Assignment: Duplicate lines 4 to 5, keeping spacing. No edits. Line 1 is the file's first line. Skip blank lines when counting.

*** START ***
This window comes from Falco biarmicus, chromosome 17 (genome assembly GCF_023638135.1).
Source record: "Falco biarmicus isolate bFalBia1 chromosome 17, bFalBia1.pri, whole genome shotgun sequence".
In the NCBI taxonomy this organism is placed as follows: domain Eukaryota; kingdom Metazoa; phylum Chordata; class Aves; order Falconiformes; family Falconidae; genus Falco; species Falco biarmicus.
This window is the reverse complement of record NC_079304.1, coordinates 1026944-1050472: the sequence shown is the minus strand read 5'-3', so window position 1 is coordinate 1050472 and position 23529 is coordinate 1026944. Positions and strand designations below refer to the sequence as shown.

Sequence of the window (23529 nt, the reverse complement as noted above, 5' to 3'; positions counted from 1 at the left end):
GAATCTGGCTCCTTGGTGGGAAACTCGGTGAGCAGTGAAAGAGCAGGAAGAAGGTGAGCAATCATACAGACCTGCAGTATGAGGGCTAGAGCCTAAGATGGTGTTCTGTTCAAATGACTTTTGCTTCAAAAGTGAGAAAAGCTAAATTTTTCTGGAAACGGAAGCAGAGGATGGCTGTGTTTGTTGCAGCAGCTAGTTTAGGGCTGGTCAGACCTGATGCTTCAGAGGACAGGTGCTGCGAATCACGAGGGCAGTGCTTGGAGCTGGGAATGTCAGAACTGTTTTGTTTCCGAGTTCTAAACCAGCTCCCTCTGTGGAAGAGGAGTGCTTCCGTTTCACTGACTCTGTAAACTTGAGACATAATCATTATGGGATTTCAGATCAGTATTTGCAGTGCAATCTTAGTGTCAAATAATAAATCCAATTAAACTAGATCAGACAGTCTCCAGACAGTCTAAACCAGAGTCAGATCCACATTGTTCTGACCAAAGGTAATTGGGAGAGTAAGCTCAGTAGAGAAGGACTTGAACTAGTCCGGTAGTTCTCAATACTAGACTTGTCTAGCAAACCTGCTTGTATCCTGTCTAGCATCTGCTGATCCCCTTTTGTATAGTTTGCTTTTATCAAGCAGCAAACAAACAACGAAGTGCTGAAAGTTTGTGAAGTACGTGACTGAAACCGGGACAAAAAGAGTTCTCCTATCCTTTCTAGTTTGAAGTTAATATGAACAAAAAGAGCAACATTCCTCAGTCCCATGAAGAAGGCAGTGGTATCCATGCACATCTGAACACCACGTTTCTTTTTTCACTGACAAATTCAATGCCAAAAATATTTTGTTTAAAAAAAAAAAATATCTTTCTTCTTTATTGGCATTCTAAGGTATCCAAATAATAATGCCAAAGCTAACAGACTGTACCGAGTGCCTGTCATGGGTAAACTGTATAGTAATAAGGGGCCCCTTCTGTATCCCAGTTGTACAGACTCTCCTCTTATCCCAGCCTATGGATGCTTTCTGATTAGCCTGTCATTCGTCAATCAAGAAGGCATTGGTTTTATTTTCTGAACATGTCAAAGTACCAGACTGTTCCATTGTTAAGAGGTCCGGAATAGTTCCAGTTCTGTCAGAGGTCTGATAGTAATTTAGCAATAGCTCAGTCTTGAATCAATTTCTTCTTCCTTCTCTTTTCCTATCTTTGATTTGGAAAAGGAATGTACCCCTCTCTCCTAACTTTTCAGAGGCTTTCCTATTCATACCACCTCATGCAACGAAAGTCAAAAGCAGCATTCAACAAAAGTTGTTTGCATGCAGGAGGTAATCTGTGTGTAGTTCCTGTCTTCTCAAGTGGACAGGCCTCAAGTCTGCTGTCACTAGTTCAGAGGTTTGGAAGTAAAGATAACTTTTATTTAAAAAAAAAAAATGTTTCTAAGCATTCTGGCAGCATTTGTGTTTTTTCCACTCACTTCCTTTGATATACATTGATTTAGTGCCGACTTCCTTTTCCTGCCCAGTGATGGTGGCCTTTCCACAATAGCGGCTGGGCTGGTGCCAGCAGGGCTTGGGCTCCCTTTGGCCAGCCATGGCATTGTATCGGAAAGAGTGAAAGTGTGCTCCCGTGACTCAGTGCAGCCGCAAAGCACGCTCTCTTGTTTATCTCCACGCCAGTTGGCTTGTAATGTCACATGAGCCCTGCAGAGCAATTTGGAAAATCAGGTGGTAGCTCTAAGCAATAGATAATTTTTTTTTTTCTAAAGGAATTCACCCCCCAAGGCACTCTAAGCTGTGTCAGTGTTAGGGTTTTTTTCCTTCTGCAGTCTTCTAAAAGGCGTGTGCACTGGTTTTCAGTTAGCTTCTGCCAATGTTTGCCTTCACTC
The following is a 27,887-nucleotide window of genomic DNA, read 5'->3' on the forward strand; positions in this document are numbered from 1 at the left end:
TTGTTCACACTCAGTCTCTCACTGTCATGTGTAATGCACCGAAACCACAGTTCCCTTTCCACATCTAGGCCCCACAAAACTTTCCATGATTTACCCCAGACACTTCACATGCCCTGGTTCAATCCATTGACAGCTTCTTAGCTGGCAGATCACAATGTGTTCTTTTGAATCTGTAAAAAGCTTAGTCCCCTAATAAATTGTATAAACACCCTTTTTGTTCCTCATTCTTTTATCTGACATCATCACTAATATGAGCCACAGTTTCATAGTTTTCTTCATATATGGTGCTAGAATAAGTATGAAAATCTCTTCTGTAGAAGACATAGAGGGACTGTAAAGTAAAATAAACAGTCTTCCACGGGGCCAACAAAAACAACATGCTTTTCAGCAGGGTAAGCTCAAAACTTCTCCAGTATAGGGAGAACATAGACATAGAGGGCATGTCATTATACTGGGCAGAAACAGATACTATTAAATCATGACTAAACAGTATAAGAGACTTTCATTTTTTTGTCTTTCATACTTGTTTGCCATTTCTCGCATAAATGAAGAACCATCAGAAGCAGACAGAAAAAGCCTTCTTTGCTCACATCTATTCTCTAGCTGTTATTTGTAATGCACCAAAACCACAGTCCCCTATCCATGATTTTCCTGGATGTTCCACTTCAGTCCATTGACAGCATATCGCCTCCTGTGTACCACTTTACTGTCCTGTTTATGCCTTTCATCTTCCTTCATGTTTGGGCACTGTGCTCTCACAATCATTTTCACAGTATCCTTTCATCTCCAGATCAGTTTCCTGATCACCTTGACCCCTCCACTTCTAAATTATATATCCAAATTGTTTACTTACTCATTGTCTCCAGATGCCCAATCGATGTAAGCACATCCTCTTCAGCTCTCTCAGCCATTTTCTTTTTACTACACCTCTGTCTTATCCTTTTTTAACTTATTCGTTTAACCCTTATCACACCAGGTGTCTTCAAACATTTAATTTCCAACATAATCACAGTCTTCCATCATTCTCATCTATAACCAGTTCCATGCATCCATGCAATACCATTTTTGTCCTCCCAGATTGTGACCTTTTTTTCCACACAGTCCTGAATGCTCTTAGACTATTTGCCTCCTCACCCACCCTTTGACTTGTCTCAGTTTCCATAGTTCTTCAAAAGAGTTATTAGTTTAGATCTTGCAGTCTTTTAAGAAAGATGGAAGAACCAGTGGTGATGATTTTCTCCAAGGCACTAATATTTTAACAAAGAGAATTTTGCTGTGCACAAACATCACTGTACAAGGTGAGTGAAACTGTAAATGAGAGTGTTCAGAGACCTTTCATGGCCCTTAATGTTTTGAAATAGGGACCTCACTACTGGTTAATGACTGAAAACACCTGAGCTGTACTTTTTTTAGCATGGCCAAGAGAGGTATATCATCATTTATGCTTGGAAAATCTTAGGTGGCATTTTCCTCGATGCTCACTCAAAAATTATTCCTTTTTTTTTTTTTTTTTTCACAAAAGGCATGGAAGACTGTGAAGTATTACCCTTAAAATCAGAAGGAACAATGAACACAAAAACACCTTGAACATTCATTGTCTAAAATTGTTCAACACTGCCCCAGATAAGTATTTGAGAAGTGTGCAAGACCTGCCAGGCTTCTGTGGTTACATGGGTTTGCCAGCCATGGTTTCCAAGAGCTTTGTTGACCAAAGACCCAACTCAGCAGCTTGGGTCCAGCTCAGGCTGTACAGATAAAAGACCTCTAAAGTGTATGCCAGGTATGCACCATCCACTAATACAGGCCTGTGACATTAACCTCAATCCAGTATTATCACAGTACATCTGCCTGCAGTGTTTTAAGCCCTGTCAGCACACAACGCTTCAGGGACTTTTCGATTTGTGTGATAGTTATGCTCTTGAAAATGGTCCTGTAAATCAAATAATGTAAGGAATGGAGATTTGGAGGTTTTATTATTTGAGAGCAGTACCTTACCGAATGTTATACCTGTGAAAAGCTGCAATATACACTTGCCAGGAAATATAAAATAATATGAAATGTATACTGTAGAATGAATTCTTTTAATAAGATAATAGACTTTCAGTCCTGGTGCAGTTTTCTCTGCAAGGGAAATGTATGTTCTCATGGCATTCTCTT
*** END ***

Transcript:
This window is the reverse complement of record NC_079304.1, coordinates 1026944-1050472: the sequence shown is the minus strand read 5'-3', so window position 1 is coordinate 1050472 and position 23529 is coordinate 1026944. Positions and strand designations below refer to the sequence as shown.

Sequence of the window (23529 nt, the reverse complement as noted above, 5' to 3'; positions counted from 1 at the left end):